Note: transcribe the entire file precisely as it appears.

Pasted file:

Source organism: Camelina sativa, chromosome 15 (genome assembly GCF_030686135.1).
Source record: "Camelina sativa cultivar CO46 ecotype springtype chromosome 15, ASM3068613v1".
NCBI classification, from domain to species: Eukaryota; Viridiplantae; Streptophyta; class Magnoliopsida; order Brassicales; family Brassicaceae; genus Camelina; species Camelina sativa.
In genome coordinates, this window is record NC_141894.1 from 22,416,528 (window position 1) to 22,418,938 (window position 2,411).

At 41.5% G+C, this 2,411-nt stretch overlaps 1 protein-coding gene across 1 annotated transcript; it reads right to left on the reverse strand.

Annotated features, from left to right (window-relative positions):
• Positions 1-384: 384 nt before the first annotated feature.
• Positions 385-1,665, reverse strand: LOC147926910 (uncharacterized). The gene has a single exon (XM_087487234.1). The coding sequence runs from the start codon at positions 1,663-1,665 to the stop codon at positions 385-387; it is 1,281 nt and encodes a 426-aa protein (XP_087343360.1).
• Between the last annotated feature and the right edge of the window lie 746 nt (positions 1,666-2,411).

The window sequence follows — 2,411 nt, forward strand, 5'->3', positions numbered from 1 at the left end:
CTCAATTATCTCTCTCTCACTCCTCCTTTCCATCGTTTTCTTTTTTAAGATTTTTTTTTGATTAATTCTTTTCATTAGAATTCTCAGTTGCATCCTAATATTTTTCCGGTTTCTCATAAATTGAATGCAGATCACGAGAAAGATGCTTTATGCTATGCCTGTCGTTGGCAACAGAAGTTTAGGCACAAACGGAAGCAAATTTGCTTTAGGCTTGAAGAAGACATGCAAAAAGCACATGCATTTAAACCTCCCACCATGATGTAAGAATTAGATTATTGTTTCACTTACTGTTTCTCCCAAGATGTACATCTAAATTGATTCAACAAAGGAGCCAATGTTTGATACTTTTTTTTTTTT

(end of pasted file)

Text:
Source organism: Camelina sativa, chromosome 15 (genome assembly GCF_030686135.1).
Source record: "Camelina sativa cultivar CO46 ecotype springtype chromosome 15, ASM3068613v1".
NCBI classification, from domain to species: Eukaryota; Viridiplantae; Streptophyta; class Magnoliopsida; order Brassicales; family Brassicaceae; genus Camelina; species Camelina sativa.
In genome coordinates, this window is record NC_141894.1 from 22,416,528 (window position 1) to 22,418,938 (window position 2,411).

At 41.5% G+C, this 2,411-nt stretch overlaps 1 protein-coding gene across 1 annotated transcript; it reads right to left on the reverse strand.

Annotated features, from left to right (window-relative positions):
• Positions 1-384: 384 nt before the first annotated feature.
• Positions 385-1,665, reverse strand: LOC147926910 (uncharacterized). The gene has a single exon (XM_087487234.1). The coding sequence runs from the start codon at positions 1,663-1,665 to the stop codon at positions 385-387; it is 1,281 nt and encodes a 426-aa protein (XP_087343360.1).
• Between the last annotated feature and the right edge of the window lie 746 nt (positions 1,666-2,411).

The window sequence follows — 2,411 nt, forward strand, 5'->3', positions numbered from 1 at the left end:
CTCAATTATCTCTCTCTCACTCCTCCTTTCCATCGTTTTCTTTTTTAAGATTTTTTTTTGATTAATTCTTTTCATTAGAATTCTCAGTTGCATCCTAATATTTTTCCGGTTTCTCATAAATTGAATGCAGATCACGAGAAAGATGCTTTATGCTATGCCTGTCGTTGGCAACAGAAGTTTAGGCACAAACGGAAGCAAATTTGCTTTAGGCTTGAAGAAGACATGCAAAAAGCACATGCATTTAAACCTCCCACCATGATGTAAGAATTAGATTATTGTTTCACTTACTGTTTCTCCCAAGATGTACATCTAAATTGATTCAACAAAGGAGCCAATGTTTGATACTTTTTTTTTTTT